For the most part, smoking in Switzerland can’t be done if you’re indoors, but you’re free to smoke as many cigarettes as you want – simultaneously even – if you’re doing it outdoors. People still smoke while walking on the street, waiting for trams and buses, hanging out at the lake, and at outdoor terraces of cafes and restaurants.

That’s one thing to keep in mind; if you’re trying to avoid cigarette smoke entirely, it’s best to look for a place that forbids it completely. Otherwise, you need to deal with the fact that, if you choose to sit at an outdoor restaurant table, there’s a good chance you’ll do some passive smoking while you’re there.

Smoking Regulations & Policies in Switzerland

Cigarette butts
Cigarette butts

Switzerland doesn’t have too many regulations concerning smoking. It’s forbidden indoors in offices with more than one person, restaurants, cafes, bars, and on public transport. However, it’s up to the cantons to implement other regulations and policies regarding smoking, so the rules are different depending on the Swiss region.

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Another rule that Switzerland has in place is that health warnings must be displayed on cigarette packs. There’s a set of 14 images that are rotated, and these images take up approximately 56% of the total cigarette pack. It’s very similar to what other European countries are doing to discourage smoking, but it doesn’t seem to be making a major impact in reducing the number of new smokers.

Geneva has implemented some of the strictest rules regarding outside smoking, in an attempt to minimize how much the youngest population is exposed to second-hand smoke. It’s forbidden to smoke close to playgrounds, schools, and on bus stops. This has appeased some of the non-smoker population, but it’s only the beginning of finding a solution to this problem.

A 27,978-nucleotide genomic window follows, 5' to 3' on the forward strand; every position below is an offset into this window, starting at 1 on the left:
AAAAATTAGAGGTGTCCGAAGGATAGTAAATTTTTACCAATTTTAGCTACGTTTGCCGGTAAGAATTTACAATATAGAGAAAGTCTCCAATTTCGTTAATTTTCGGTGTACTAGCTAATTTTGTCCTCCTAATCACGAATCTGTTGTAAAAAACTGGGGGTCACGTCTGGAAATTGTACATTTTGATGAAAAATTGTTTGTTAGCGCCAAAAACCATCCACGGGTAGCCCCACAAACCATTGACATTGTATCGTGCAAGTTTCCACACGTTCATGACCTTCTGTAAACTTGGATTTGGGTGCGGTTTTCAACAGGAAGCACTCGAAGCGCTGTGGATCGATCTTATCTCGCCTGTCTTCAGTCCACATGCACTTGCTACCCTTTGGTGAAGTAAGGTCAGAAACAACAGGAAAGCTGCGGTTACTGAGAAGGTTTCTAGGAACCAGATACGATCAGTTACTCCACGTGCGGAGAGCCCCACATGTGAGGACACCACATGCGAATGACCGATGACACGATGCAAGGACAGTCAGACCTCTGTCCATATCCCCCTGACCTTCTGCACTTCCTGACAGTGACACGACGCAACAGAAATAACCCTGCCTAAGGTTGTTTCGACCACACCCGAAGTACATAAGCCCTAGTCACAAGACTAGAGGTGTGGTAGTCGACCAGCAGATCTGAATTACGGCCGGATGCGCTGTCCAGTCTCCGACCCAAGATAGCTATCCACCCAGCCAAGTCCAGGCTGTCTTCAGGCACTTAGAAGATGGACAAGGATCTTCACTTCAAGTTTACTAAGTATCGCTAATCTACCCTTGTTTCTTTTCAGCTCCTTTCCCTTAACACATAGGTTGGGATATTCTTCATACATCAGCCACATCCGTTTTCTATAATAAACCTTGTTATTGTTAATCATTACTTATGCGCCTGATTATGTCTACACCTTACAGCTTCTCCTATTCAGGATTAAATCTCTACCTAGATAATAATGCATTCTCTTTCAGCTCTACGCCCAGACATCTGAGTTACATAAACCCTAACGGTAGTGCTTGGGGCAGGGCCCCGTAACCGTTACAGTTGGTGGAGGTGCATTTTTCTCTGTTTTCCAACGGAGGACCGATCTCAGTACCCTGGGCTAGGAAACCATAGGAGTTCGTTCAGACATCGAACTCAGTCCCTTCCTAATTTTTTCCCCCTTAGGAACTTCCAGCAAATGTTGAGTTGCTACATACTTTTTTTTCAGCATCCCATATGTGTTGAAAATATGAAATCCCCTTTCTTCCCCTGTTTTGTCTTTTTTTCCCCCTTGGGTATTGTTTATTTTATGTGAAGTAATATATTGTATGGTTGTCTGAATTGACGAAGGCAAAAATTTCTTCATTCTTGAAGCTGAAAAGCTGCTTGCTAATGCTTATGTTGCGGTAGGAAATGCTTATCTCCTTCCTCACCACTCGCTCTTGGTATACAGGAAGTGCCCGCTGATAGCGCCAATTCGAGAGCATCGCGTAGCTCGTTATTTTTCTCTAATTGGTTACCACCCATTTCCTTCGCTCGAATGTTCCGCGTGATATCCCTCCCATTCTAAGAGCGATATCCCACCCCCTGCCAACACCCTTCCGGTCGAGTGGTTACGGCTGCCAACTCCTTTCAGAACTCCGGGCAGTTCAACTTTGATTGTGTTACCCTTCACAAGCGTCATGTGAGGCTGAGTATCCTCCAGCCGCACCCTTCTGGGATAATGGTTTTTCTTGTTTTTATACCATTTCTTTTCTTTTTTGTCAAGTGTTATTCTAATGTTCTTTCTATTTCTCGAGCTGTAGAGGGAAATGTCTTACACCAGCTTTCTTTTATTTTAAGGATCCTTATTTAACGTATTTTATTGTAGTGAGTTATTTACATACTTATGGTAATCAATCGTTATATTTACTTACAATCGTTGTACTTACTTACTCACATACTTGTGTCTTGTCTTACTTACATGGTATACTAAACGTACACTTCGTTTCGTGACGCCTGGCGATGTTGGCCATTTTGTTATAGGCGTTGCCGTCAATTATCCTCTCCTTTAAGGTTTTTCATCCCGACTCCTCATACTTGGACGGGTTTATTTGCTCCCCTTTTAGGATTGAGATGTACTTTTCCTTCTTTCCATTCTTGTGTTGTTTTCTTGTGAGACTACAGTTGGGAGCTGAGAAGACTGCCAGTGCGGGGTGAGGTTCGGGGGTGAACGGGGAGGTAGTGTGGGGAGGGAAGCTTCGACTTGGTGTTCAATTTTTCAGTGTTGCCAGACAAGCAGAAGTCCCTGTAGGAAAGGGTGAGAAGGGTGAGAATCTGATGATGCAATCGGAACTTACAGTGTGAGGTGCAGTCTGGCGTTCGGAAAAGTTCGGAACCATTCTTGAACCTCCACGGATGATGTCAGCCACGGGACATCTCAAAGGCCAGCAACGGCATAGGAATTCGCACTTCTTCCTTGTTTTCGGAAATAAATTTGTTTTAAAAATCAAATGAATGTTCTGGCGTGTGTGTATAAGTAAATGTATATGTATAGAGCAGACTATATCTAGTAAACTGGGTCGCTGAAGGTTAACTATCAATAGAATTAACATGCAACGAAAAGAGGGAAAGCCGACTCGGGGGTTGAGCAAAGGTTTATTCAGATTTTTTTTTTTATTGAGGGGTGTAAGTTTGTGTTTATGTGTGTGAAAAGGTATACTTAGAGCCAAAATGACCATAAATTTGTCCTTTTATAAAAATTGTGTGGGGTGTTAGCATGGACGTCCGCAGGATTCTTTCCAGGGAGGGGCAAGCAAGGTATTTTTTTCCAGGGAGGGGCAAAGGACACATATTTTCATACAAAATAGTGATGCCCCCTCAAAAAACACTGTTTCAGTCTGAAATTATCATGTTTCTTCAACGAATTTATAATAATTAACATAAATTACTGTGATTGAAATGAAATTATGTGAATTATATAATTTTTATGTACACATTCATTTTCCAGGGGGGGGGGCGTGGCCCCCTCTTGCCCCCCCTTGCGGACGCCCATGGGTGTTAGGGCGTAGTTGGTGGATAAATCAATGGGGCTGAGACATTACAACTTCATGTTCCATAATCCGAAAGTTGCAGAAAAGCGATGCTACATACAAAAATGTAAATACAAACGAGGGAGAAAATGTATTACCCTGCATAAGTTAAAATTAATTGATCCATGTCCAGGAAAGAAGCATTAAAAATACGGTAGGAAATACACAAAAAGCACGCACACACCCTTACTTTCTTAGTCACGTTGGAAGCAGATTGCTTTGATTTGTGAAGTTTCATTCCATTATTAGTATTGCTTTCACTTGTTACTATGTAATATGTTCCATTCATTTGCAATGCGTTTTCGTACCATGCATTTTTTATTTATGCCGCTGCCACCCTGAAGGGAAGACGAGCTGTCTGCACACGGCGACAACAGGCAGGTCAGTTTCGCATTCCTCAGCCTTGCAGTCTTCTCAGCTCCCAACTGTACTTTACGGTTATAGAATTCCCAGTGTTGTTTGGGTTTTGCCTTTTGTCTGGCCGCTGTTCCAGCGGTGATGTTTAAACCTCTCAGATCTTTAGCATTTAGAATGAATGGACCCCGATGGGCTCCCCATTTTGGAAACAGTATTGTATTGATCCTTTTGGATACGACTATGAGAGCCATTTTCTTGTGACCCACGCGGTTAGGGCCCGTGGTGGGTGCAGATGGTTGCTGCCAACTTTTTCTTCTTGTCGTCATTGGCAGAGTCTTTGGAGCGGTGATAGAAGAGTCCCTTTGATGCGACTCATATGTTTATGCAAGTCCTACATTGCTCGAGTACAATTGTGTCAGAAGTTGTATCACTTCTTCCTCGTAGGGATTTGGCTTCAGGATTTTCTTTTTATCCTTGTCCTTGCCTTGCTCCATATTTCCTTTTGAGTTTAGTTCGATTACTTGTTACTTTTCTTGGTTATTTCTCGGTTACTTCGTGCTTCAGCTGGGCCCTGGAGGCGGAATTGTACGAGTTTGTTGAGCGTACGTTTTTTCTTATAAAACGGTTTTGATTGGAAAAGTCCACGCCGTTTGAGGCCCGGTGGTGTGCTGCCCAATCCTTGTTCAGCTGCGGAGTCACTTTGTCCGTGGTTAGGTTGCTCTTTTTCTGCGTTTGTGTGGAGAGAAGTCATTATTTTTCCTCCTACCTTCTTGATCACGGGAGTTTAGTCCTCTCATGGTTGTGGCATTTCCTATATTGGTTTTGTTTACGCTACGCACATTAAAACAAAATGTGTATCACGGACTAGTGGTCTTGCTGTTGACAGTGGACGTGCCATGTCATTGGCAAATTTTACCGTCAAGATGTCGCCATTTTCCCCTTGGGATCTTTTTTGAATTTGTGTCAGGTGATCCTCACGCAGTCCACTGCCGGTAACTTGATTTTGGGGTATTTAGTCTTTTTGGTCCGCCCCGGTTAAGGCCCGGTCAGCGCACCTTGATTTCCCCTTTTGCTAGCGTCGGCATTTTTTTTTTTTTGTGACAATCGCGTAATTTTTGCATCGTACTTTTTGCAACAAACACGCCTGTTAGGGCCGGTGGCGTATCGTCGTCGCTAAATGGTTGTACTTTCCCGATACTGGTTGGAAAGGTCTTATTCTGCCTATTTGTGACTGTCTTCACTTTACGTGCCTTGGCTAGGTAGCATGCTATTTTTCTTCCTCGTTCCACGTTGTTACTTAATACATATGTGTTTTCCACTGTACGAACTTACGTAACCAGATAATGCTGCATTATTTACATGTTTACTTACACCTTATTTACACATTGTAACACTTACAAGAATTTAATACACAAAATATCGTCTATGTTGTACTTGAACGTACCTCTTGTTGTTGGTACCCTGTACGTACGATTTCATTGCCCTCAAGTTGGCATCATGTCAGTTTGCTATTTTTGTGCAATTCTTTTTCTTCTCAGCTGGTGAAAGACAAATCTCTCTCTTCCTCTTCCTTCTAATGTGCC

Additionally, most cantons have littering fines in place. If a person is caught throwing cigarette butts onto the street, they can be fined 100 CHF on the spot. But they’re not always fined; sometimes they’ll get a warning, they might be forced to pick up the cigarette butt and dispose of it properly, and in some cantons, the police even distribute pocket ashtrays to smokers.

Lawmakers in Switzerland are talking about imposing stricter fines for littering, including improper disposal of cigarette butts. Some suggestions were that the fine should be as high as 300 CHF and that litterers would need to pay on the spot, but this has not been codified yet.

Legal Smoking Age in Switzerland

The cantons are in charge of regulating smoking, so there’s no nationwide legal age for smoking. Depending on the canton, the minimum legal age to buy cigarettes is either 16 or 18. The majority of cantons in Switzerland have made it illegal to sell tobacco products to minors.

However, it’s important to note that the ban extends to e-cigarettes only in 10 cantons. The others are a bit behind in terms of regulating the sales of e-cigarettes and similar products, but that’s to be expected considering that 5 years ago, there were still cantons in which smoking wasn’t regulated at all, as well as those where minors were allowed to purchase tobacco and alcohol products.

Related Reading

Laws In Switzerland: What To Know Before You Move or Visit

Learn More

Where Can You Buy Cigarettes in Switzerland?

Tobacco shop
Tobacco shop

Cigarettes are widely sold in Switzerland and unlike in many other European countries, you don’t have to specifically look for a tobacco shop in order to buy a pack of cigarettes. You can purchase cigarettes in supermarkets, kiosks, gas stations, newsagents, and other, smaller shops.

It’s worth noting that these places sell varieties of tobacco products, including cigarettes, IQOS Heets, cigars, rolling tobacco, and more. You’ll also find e-cigarettes and vapes for sale at these places, although it’s worth noting that none of the electronic cigarettes actually contain nicotine.